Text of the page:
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But to make humble prefent of good will:
To all the gratious and beautifull Ladies in the Court. HE Chian Peincter, when he was requirde
To pourtraict Venus in her perfect hew, To make his worke more abfolute, defird Of all the fairest Maides to have the vew. Much more me needs, to draw the femblant trew Of beauties Queene, the worlds fole wonderment, To sharpe my fence with fundry beauties vew, And steale from each fome part of ornament. If all the world to feeke I overwent,
A fairer crew yet no where could I fee
Then that brave court doth to mine eie prefent;
That the worlds pride feemes gathered there to bee. Of each a part I ftole by cunning thefte: Forgive it me, faire Dames, fith lesse ye have not lefte.
b Ladies in the Court.] This Sonnet, as well as the preceding, was not reprinted in the later impreffions of the Faery Queene; for what reafon, is, we believe, nowhere stated. C.
THE FIRST BOOK OF
THE FAERIE QUEENE
CONTAYNING THE LEGEND OF THE KNIGHT OF THE RED CROSSE, OR OF HOLINESSE.
O! I, the man whofe Mufe whylome
As time her taught, in lowly Shep-
Am now enforft, a farre unfitter For trumpets fterne to chaunge mine Oaten reeds, And fing of Knights and Ladies gentle deeds; Whose praises having flept in filence long, Me, all too meane, the facred Mufe areeds To blazon broade emongft her learned throng: Fierce warres and faithful loves fhall moralize my fong.
Helpe then, O holy virgin! chiefe of nyne,"
Thy weaker Novice to performe thy will;
O holy virgin! chiefe of nyne.] This invocation is addreffed to Clio. So, in vii. vii. 1," Thou greater Mufe." See too F. Q. iii. iii. 4, and vii. vi. 37. CHURCH.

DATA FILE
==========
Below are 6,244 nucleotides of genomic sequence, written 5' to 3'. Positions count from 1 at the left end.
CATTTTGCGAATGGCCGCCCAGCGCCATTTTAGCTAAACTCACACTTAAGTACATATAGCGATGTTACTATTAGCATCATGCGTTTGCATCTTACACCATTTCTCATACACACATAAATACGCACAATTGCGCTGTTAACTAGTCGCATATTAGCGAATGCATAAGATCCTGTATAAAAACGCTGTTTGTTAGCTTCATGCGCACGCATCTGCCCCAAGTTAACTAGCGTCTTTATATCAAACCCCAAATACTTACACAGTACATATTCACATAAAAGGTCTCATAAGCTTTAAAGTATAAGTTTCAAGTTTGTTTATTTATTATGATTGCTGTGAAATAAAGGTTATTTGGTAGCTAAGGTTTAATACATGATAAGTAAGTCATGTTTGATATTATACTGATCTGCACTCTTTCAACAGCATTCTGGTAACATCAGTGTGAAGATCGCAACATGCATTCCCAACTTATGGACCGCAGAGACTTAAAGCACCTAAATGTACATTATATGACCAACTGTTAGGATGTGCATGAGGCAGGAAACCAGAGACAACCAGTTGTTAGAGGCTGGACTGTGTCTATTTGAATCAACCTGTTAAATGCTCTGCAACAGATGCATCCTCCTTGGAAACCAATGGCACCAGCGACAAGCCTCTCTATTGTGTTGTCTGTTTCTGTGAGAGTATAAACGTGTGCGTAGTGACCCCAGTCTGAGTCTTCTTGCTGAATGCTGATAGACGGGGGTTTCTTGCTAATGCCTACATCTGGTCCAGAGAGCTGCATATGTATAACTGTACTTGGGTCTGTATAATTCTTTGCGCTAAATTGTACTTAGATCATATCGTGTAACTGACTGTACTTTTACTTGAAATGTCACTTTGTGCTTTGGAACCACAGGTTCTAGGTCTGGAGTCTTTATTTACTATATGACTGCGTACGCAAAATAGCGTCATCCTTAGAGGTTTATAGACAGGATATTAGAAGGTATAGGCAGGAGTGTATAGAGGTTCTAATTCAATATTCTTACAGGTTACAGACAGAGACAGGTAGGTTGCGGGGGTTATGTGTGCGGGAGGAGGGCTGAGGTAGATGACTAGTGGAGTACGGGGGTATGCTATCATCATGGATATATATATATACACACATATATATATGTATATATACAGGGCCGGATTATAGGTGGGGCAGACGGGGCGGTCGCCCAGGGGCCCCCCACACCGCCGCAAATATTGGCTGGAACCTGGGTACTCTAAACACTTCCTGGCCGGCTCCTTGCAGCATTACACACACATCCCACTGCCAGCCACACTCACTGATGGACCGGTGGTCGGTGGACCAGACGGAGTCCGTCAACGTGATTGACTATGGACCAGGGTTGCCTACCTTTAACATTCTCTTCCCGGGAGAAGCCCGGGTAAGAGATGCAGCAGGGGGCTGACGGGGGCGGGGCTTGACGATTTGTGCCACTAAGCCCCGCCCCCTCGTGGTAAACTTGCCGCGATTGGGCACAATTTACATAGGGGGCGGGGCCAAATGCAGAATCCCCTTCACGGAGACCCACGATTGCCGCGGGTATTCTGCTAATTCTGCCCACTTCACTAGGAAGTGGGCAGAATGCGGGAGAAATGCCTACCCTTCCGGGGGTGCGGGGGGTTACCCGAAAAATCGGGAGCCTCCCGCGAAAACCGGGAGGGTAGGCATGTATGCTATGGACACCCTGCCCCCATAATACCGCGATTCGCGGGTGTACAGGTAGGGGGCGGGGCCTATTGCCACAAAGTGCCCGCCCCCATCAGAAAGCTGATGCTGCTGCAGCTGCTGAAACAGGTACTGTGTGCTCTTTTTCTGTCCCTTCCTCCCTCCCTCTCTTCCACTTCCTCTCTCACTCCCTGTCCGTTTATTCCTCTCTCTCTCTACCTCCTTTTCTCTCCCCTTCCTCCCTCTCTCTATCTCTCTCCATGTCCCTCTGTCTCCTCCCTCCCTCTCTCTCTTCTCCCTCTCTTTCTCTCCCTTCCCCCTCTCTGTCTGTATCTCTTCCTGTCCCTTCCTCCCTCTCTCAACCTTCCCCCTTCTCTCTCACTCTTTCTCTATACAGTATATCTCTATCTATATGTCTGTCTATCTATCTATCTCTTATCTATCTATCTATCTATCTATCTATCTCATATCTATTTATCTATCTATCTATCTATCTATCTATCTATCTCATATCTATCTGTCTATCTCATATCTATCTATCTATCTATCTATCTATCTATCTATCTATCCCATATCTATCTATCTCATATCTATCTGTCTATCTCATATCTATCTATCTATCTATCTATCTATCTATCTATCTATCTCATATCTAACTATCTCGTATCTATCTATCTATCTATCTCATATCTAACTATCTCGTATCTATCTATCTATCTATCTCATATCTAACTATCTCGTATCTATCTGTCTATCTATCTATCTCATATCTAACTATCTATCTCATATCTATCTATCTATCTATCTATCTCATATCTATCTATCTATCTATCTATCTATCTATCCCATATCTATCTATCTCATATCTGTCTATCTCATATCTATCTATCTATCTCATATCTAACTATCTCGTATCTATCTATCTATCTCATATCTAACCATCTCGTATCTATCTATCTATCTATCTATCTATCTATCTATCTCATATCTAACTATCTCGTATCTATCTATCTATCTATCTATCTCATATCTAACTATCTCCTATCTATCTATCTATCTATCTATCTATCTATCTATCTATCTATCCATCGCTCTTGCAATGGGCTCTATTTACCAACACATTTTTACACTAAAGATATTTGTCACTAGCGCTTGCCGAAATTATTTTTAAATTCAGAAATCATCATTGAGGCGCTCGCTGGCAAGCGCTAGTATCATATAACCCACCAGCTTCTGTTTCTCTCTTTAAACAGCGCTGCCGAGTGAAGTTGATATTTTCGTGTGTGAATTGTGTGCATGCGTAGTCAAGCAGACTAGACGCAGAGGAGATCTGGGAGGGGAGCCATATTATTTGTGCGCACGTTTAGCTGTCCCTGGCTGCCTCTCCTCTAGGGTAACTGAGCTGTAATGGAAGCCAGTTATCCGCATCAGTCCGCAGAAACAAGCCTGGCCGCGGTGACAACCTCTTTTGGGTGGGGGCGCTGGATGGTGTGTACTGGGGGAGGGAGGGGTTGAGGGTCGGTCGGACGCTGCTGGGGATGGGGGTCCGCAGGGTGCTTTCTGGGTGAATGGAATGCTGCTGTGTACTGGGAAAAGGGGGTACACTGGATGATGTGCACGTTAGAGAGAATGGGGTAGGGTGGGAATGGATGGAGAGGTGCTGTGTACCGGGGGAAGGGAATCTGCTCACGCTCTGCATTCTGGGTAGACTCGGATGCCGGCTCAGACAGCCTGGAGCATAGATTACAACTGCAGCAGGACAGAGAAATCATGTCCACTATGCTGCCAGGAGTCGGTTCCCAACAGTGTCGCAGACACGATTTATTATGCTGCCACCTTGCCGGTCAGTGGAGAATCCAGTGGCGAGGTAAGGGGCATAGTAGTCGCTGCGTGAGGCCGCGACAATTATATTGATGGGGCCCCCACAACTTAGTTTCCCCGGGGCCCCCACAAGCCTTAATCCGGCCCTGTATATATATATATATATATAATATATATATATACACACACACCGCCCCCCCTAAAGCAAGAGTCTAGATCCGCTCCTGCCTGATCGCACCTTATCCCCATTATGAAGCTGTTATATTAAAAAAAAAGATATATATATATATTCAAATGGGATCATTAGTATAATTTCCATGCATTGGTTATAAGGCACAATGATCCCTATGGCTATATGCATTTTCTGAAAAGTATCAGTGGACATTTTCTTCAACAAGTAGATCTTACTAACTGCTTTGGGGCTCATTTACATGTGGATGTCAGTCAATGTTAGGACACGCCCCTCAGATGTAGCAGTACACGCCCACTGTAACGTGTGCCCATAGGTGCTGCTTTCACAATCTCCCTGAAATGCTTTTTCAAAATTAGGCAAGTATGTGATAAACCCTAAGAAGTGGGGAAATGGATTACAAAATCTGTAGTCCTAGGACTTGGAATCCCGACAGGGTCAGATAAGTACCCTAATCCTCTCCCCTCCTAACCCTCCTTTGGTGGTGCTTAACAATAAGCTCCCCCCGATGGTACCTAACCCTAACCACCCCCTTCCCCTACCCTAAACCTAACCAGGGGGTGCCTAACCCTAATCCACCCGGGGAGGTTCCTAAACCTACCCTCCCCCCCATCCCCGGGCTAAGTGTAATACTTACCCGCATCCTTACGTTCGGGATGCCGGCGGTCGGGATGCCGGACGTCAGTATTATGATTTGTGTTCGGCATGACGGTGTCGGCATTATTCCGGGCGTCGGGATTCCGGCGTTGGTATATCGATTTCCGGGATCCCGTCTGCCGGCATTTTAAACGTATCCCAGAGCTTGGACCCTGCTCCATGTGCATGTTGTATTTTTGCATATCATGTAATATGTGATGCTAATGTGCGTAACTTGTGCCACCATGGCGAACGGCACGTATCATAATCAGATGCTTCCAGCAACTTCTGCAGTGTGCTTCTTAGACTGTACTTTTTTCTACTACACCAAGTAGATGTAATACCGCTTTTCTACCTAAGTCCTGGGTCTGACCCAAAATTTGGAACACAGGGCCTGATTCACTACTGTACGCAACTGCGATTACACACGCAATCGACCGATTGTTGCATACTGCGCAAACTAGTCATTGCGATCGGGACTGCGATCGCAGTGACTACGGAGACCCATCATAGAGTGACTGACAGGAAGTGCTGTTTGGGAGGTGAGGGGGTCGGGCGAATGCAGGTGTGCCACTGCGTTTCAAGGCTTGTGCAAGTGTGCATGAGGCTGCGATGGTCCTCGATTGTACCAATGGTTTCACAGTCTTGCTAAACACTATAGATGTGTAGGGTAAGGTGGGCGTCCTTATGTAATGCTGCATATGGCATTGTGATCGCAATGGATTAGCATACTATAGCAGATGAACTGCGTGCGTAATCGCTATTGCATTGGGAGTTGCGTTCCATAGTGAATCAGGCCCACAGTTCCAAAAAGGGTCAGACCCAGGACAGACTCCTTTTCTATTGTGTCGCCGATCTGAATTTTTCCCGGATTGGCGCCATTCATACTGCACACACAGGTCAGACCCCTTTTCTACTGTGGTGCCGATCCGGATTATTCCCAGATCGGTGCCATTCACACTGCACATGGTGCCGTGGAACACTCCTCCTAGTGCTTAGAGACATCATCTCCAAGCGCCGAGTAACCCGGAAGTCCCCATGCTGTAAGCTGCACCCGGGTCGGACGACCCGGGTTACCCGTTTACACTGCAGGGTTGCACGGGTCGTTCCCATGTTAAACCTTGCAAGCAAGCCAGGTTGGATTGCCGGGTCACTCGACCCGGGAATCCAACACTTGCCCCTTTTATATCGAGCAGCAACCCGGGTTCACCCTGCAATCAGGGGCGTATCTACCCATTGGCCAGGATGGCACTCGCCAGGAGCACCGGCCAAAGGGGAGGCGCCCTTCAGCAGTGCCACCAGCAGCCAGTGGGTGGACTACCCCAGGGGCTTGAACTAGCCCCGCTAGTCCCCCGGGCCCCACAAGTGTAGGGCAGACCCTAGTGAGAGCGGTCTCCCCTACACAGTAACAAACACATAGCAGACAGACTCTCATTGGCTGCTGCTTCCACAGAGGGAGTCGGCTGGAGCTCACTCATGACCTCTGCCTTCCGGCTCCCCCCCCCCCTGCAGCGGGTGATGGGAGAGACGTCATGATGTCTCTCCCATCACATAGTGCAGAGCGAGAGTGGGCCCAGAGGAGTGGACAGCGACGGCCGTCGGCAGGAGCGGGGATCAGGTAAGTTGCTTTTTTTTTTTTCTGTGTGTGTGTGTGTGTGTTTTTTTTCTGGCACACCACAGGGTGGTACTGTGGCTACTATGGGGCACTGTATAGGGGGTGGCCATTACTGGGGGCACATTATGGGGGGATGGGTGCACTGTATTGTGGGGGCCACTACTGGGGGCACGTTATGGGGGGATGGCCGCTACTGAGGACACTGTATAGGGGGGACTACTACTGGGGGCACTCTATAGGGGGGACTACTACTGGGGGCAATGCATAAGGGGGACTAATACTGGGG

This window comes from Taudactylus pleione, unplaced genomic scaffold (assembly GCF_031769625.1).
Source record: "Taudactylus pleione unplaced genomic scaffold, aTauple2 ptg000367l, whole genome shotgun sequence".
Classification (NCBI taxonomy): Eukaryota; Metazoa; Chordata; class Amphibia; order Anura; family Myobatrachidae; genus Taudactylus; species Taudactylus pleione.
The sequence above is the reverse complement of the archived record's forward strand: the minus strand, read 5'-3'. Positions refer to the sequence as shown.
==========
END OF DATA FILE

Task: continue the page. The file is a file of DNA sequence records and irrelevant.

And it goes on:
bthine everlasting feryne.] An efcritoir, or defk, from the Latin fcri
The antique rolles, which there lye hidden still, Of Faerie knights, and fayreft Tanaquill, Whom that most noble Briton Prince fo long Sought through the world, and fuffered fo much ill, That I must rue his undeferved wrong: O, helpe thou my weake wit, and sharpen my dull tong!
And thou, most dreaded impe of highest Jove,
Faire Venus fonne, that with thy cruell dart
After his murdrous fpoyles and bloudie rage allayd.
And with them eke, O Goddeffe heavenly bright!
Like Phoebus lampe throughout the world doth shine, Shed thy faire beames into my feeble eyne,d
And raise my thoughtes, too humble and too vile,
The argument of mine afflicted ftile:
The which to heare vouchsafe, O dearest dread, a while!
nium. "Scryn, afbrine; anciently a cheft or cofer:" Verstegan. UPTON. Spenfer ufes the word again in B. ii. C. 9, ft. 56. C.
with you bring triumphant Mart.] So the Italians, Marte, the god of war; and fo too our poets: Fairfax, “Taff.” ii. 89. "Thou proud despiser of inconftant Marte." Chaucer, “Kn. Tale,” v. 2023.
"Nought was forgett the infortune of Mart." And Lydgate, "Of the Troj. War," B. ii.
"For aye of Mart doubtous is the cure." UPTON.
d into my feeble eyne.] In the first edit. the text is "into mine feeble eyne," an obvious error, corrected in fubfequent impreffions. C.
Ycladd in mightie armes and filver
Wherein old dints of deepe woundes did remaine,
The cruell markes of many a bloody fielde;
As one for knightly giufts and fierce encounters fitt.
Ycladd in mightie armes and filver fhielde.] Hardyng, from Nennius, says in his Chronicle, printed in 1543, that, when Joseph of Arimathea converted Arviragus, he
- gave hym then a fhilde of filver white,
"For a common figne eche manne to know his nacion
"Saint Georges armes." CHURCH.
b Full jolly knight.] Handfome: Fr. joli. Cotgrave's translation of joli minutely paints a hero of romance, viz. "gay, trim, fine, gallant, neat, handfome, feat, well-fashioned, minion, compt, polite." TODD.